In freer rather than less free societies, even if not truly free as Western societies stand, people get used to debates and criticism, which tend to push them in the path of truth and thus, at least in the long run, economic efficiency. This is a major advantage over less free and unfree societies. This observation must also be valid in war, at least ceteris paribus—for example, given an equal public support for a war.
An information revealed by the Wall Street Journal about a classified report being prepared by the Pentagon illustrates this point. The subject matter is the military causes and circumstances of the disastrous American retreat from Afghanistan last summer (“Report on Pentagon Role in Afghanistan Is Under Review,” July 18, 2022):
An initial draft of the Pentagon’s assessment, completed by authors affiliated with National Defense University, was submitted in March. …
The problem with the report submitted in March wasn’t that it was too critical, [an anonymous senior defense official] said. “A draft document would not have been returned because the belief was that it was too critical; you get nothing out of an after-action analysis if it is not critical enough,” the official said [my emphasis].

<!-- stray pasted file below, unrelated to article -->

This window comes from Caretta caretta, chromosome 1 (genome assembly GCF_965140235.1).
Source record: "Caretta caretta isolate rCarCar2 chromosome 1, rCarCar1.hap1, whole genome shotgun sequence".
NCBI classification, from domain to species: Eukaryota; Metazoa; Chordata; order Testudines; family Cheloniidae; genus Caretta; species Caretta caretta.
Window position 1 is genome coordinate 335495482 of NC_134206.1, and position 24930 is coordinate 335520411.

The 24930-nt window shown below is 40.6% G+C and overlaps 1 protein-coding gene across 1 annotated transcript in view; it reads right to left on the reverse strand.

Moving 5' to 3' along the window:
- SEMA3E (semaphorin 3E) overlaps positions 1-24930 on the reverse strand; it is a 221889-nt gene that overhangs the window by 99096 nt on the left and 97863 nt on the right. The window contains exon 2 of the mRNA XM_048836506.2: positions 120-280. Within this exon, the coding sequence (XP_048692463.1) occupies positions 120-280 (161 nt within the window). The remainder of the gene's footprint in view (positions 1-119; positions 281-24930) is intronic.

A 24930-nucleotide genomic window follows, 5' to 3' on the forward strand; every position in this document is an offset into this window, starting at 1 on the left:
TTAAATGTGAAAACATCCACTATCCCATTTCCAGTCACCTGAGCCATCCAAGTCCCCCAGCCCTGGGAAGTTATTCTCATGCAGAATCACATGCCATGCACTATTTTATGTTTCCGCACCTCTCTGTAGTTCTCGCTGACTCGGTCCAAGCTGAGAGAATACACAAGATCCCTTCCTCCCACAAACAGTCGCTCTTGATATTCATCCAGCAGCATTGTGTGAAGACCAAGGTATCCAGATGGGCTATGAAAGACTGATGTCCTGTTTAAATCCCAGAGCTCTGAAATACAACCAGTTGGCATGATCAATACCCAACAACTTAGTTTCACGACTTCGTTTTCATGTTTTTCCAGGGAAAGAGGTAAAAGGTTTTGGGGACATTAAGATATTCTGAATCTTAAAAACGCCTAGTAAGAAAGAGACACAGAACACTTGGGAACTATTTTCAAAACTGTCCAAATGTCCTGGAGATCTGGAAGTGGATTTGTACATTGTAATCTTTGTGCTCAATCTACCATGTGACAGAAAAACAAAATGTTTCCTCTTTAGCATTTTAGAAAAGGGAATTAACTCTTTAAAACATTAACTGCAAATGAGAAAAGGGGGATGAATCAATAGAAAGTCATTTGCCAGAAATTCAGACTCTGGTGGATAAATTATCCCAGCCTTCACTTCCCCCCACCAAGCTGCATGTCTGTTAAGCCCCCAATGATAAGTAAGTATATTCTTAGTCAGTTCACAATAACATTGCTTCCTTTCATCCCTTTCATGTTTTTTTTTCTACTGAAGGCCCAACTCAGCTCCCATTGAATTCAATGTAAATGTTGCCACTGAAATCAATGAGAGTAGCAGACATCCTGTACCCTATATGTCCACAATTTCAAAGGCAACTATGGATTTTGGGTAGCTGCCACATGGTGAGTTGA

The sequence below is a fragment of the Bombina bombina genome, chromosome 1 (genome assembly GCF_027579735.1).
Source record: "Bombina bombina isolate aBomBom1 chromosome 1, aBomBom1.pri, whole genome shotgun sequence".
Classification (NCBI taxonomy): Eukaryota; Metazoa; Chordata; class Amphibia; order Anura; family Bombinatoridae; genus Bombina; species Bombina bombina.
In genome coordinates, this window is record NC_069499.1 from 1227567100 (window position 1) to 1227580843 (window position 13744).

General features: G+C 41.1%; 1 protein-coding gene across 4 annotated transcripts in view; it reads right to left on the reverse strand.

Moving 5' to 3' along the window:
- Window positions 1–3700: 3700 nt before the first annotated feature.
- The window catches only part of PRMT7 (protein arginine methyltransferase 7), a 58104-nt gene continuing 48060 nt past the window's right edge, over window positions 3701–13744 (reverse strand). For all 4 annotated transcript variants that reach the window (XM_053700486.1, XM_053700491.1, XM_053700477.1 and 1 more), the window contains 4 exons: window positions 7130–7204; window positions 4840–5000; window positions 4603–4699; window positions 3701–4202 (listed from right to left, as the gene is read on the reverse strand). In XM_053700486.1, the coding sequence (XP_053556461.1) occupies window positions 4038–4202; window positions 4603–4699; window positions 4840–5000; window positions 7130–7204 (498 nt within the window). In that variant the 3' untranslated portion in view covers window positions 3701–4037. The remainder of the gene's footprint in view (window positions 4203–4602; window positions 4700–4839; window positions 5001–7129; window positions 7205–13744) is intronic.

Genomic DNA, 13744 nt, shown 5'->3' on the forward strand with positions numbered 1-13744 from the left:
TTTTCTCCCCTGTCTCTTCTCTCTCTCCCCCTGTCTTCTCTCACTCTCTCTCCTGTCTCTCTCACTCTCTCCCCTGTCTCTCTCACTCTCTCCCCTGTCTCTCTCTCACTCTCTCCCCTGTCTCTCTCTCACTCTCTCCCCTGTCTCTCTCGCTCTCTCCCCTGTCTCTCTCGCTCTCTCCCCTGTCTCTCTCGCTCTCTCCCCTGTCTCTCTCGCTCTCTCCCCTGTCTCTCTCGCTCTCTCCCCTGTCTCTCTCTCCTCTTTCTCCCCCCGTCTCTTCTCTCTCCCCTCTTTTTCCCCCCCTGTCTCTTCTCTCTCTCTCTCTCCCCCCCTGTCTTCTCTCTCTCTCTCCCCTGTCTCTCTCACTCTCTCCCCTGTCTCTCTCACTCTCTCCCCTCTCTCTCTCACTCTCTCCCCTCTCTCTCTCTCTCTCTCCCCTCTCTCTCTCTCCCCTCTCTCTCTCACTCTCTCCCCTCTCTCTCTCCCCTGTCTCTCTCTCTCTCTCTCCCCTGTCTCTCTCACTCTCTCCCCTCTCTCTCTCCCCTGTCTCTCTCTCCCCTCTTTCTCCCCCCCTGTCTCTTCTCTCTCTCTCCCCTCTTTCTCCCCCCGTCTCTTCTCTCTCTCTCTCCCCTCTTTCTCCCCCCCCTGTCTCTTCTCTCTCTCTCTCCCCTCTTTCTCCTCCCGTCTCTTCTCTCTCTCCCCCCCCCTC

Defense secretary Lloyd Austin previously declared:
We want to make sure that we learn every lesson that can be learned from this experience.
The information, of course, could be false or embellished, but there is a good probability that it is correct because of the general quality of fact reporting by the Wall Street Journal. The information is not surprising anyway: the freer a society, the more criticism is valued and expected; and the more officialdom has problems hiding the truth, if only because it is likely to be leaked. A free press plays an important role—and it should be noted that a free press is not one that says what you think it should say, but a set of medias not barred from Power from saying what they want. Nothing is perfect, of course, but most things are more imperfect in an unfree society.